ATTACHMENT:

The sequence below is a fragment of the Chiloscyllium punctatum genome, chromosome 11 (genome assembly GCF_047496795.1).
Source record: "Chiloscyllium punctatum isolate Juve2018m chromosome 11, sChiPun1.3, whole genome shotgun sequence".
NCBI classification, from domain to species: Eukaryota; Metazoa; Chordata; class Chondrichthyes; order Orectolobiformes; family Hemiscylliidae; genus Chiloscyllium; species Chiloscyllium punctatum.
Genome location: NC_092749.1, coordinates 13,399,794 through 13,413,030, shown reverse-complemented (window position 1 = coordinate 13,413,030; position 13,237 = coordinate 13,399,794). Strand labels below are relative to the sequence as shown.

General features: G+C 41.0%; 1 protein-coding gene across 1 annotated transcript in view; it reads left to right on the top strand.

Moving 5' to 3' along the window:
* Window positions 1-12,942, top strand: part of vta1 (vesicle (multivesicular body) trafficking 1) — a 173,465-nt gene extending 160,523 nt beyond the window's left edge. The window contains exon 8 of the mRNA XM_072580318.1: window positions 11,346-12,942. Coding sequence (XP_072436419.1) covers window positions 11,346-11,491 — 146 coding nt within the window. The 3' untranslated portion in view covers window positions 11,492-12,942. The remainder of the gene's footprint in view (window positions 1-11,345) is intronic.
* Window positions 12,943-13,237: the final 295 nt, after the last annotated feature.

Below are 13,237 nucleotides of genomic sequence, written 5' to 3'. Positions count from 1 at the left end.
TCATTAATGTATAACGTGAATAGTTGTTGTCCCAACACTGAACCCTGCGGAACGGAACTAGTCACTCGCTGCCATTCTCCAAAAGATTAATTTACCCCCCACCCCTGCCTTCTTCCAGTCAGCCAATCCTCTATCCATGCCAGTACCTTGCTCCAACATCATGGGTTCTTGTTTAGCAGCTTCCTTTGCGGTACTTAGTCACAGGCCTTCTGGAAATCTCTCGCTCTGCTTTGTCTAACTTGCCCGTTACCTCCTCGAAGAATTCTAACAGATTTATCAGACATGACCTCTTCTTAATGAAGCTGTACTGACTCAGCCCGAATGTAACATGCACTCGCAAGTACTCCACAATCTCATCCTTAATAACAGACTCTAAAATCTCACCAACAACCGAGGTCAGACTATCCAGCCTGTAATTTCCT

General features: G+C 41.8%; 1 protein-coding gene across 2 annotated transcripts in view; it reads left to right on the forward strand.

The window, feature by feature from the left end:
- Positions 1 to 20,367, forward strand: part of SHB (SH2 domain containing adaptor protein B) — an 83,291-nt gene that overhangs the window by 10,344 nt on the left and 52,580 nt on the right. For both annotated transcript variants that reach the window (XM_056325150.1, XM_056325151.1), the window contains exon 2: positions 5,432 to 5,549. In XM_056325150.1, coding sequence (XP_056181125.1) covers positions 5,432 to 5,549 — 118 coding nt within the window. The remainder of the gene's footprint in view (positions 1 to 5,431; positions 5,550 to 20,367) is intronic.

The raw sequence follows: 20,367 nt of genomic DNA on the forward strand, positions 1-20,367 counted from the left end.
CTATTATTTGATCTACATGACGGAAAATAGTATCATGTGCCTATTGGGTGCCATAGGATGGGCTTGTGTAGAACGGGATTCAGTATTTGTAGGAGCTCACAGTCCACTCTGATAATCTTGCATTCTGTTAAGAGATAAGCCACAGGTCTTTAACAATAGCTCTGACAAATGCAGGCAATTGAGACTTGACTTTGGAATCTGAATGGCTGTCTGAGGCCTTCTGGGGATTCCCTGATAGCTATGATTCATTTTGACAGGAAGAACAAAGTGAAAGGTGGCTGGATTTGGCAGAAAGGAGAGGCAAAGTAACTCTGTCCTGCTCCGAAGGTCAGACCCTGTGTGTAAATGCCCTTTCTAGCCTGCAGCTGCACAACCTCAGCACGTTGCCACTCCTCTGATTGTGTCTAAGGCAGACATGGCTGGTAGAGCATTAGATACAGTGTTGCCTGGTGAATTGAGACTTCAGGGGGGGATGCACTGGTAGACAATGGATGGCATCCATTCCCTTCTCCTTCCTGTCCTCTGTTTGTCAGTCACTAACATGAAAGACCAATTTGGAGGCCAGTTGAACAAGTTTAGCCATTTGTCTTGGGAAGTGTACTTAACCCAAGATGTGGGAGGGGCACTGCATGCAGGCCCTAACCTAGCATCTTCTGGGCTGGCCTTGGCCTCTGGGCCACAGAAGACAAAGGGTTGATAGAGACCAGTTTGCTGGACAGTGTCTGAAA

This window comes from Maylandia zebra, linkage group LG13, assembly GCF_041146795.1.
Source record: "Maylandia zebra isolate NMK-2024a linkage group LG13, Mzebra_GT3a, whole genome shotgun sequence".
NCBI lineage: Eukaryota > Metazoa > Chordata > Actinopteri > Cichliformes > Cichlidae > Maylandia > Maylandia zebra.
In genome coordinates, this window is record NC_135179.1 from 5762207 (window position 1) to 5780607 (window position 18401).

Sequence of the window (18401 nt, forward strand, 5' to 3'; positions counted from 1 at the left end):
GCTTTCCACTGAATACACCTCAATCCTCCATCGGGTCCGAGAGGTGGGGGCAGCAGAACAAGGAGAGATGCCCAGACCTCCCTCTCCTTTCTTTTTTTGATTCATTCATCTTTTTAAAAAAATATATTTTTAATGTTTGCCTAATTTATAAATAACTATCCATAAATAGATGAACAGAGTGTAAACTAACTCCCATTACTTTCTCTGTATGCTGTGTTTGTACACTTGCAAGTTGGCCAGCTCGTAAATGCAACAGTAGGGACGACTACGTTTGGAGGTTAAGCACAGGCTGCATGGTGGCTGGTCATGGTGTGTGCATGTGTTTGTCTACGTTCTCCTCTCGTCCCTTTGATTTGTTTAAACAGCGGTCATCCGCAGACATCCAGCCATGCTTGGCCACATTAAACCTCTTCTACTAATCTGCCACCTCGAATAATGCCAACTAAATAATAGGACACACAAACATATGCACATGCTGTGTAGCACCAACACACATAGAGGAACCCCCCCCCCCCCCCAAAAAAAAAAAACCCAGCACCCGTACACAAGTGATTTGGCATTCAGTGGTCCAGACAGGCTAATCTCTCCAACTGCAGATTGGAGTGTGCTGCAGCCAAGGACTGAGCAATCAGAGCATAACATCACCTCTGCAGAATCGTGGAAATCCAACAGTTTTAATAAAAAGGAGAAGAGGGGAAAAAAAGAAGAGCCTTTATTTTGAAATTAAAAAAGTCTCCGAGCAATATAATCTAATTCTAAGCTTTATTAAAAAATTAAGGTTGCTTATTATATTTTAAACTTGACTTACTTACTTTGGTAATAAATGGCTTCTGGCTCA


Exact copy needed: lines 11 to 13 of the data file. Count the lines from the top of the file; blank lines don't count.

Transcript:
General features: G+C 41.8%; 1 protein-coding gene across 2 annotated transcripts in view; it reads left to right on the forward strand.

The window, feature by feature from the left end:
- Positions 1 to 20,367, forward strand: part of SHB (SH2 domain containing adaptor protein B) — an 83,291-nt gene that overhangs the window by 10,344 nt on the left and 52,580 nt on the right. For both annotated transcript variants that reach the window (XM_056325150.1, XM_056325151.1), the window contains exon 2: positions 5,432 to 5,549. In XM_056325150.1, coding sequence (XP_056181125.1) covers positions 5,432 to 5,549 — 118 coding nt within the window. The remainder of the gene's footprint in view (positions 1 to 5,431; positions 5,550 to 20,367) is intronic.